The main controversy is between the petitioner, the town and the Commonwealth, and concerns certain try-yards and a strip of land twenty rods wide adjoining the waters of the bay. Counsel for the town represents the Attorney General by special delegation. Complete record title prior to 1874 has not been found by the examiner. The Barnstable County records were destroyed by fire in 1827. No issue is raised as to the exact status of the title to land in the early days of Plymouth Colony, because "the marsh lots were set off in severalty in 1697, and the upland lots were, under the authority of the Town, set off in severalty by the Proprietors in 1714-15." Rights in the aforesaid "try-yards" and in the "strip of hard land" depend on the effect of certain reservations and provisions which were considered in the course of that division.

Before that time, in 1643, the town had voted "that the commons should belong to the Inhabitants. In 1658 an order was passed for a method of division in severalty. In 1682 the Colony passed an Act providing for meetings of Proprietors of Common Lands and for making division thereof. In 1687 the Town voted that all common meadow land be divided 'to them to whom of right it doth belong' and 1691 a committee was appointed to determine that matter, which reported in January 1693-94. In 1697 the marsh at Sandy Neck was divided accordingly, and in connection therewith it was in 1698 voted that the proprietors of the lots have liberty to maintain a fence to prevent creatures from coming on to the Neck and doing damage. In 1701 the Town voted a committee to determine who are the proprietors of the remaining common lands. In 1703 such committee was chosen and reported the list, the rights to be computed on a basis of 6000 shares. In 1692, by Province Laws Chapter 29, proprietorships had been given the right to sue and be sued. The Proprietors Records, as

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separate records, begin with the report and list of 1703. In 1706 there was a division of the wood lots, and in 1708 of the planting lots. In 1711 it was voted that . . . stranger[s] who shall come and settle at Sandy Neck to go on whaling voyages, and not having an interest themselves, shall pay for their fire wood, but that this is understood not to comprehend town inhabitants."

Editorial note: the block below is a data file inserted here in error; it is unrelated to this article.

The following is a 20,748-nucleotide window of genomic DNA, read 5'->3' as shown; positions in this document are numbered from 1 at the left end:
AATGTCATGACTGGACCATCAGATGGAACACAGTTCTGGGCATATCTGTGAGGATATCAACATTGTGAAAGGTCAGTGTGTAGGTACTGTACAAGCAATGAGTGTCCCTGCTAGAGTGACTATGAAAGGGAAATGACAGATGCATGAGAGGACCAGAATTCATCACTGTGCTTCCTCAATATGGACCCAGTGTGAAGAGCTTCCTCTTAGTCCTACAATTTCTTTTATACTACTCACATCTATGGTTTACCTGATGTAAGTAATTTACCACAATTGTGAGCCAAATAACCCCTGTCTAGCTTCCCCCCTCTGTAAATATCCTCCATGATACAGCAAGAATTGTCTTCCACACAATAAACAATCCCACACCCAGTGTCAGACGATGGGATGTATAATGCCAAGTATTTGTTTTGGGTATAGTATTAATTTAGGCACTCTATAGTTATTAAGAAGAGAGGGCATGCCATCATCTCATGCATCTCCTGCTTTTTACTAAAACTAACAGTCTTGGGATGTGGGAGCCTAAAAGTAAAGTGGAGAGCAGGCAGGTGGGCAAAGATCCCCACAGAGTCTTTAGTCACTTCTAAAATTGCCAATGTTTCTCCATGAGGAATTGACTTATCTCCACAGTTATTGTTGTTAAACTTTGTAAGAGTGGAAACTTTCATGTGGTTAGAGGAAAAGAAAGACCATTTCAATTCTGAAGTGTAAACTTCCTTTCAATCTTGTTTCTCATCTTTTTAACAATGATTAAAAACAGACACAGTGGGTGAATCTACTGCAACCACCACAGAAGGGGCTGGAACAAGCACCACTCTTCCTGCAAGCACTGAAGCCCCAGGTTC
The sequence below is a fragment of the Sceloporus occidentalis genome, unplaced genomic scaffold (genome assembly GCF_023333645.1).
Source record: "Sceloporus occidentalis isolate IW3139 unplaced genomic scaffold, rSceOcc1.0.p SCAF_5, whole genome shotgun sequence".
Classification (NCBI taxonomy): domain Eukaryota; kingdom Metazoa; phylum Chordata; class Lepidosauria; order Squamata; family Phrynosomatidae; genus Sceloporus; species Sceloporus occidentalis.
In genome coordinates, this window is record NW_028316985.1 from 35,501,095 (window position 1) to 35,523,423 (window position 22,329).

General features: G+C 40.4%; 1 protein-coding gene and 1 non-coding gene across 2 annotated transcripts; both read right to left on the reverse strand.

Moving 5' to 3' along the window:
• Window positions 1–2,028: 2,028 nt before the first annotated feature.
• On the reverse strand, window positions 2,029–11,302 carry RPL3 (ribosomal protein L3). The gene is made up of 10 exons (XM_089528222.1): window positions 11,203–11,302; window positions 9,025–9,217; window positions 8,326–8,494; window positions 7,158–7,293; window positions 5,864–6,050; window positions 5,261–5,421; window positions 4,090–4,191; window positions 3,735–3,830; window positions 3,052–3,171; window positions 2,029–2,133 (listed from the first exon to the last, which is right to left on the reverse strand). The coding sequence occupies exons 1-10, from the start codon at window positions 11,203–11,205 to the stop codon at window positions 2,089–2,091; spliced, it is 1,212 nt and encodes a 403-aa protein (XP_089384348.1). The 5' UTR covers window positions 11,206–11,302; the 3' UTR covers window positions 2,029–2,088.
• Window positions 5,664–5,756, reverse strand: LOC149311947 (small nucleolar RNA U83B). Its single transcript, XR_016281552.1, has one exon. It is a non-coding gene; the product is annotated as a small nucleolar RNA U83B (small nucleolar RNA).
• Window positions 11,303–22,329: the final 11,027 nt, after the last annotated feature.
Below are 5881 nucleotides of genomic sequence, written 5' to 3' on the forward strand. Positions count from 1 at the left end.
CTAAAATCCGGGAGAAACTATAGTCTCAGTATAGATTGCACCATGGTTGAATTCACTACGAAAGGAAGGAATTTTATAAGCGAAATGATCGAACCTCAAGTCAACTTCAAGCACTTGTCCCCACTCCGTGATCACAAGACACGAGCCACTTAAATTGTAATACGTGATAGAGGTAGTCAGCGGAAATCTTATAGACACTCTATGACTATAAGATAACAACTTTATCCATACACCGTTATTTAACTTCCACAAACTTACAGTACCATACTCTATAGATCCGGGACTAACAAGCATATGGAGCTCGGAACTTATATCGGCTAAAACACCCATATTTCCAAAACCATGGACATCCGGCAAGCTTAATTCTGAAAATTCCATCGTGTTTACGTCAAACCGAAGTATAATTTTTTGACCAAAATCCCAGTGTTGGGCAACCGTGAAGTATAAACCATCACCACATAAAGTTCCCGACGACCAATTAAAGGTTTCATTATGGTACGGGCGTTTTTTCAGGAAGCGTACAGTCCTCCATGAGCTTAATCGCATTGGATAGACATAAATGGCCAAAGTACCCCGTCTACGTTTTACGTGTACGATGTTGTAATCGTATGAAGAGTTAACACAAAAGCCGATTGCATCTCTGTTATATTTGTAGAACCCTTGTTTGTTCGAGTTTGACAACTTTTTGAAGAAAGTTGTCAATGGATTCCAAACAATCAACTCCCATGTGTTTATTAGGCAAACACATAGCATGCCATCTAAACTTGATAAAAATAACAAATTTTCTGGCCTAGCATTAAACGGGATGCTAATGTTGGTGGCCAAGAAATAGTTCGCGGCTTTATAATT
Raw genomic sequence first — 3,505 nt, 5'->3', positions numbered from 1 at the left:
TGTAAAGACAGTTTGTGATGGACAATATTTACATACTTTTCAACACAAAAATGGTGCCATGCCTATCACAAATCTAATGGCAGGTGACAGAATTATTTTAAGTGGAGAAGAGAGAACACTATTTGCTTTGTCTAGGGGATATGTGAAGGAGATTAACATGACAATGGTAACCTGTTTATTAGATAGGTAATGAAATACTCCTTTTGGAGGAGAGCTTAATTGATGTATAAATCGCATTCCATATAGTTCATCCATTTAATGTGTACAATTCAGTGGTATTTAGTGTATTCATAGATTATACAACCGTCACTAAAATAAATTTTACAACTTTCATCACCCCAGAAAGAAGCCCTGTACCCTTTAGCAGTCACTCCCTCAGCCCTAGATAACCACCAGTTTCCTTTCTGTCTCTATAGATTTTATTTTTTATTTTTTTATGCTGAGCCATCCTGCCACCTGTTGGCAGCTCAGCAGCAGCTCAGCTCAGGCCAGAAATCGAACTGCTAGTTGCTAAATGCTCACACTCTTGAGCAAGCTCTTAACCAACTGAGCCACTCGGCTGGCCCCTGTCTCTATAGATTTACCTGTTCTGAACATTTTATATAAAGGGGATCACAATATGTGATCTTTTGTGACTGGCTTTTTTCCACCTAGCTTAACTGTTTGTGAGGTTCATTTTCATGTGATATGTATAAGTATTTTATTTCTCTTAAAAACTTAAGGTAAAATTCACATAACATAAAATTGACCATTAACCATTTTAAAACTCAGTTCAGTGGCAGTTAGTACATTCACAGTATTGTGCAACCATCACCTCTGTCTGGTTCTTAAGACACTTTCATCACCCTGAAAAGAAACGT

At a proprietors' meeting of February 16, 1714-15, it was voted that the common and undivided lands should be divided provided there can be a "sutable sceem Layed for the same"; and it was also voted at said meeting that notwithstanding said division there shall be "Reserved a Priviledg of twenty Rods from High water mark at ordinary Tides on the north side of Sandie neck for the use of the Proprietors or inhabitants of this Towne suysessuely to build Their fishing houses upon & to use for the benifit of fisherie." At an adjourned meeting on February 21, it was voted that there should be a committee chosen to draw a "skeem for the divition of the Common Land of this Town," and a committee of seven was chosen. At a meeting on March 9, 1714-15, it was voted "that all the Common Land of the Town be Layd out in two divitions to wit: the Land on this side in one and Sandie neck in one other divition and into such Lots as may best accomodate the whole allowing all sutable and Convenient wales in such divitions; & sume other spots or small perdis for publique uses; & that there bee a Comtee Chosen to draw sume generall directions for ye men yt shall be chosen to Lay out sd Lots to proseed by against an other meeting." At a meeting on April 11, 1715, it was reported that the committee appointed by the proprietors to draw up general directions for the laying out of the remaining common land pursuant to the former vote of the proprietors were of the opinion "yt Sandieneck be Layed out into Sixty Lots As equal in value as may bee for Quantity & Quality Considdered spesiall Regard being had to ye wood Reseruing Priviledg & use of four spots or pesses for the seting up four Try houses of about half an acre to each for ye Laying blubber barrils wood & other nessesceries for ye trying of oyl as

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need may Requir Reseruing or Leauing all Convenient wales pticulerly wales from ye twenty Rods Reserued on ye north shoare to sd try houses & so down to ye south shoare for Landing hots & tacking of cyl & what els may be nessescary." The lots as laid out and described in the record are bounded on the north by the sea. In two of the lots included in the present locus there is a provision that there shall be allowed in the case of one "a try-yard" and of the other the "liberty of a try-yard as is provided on record."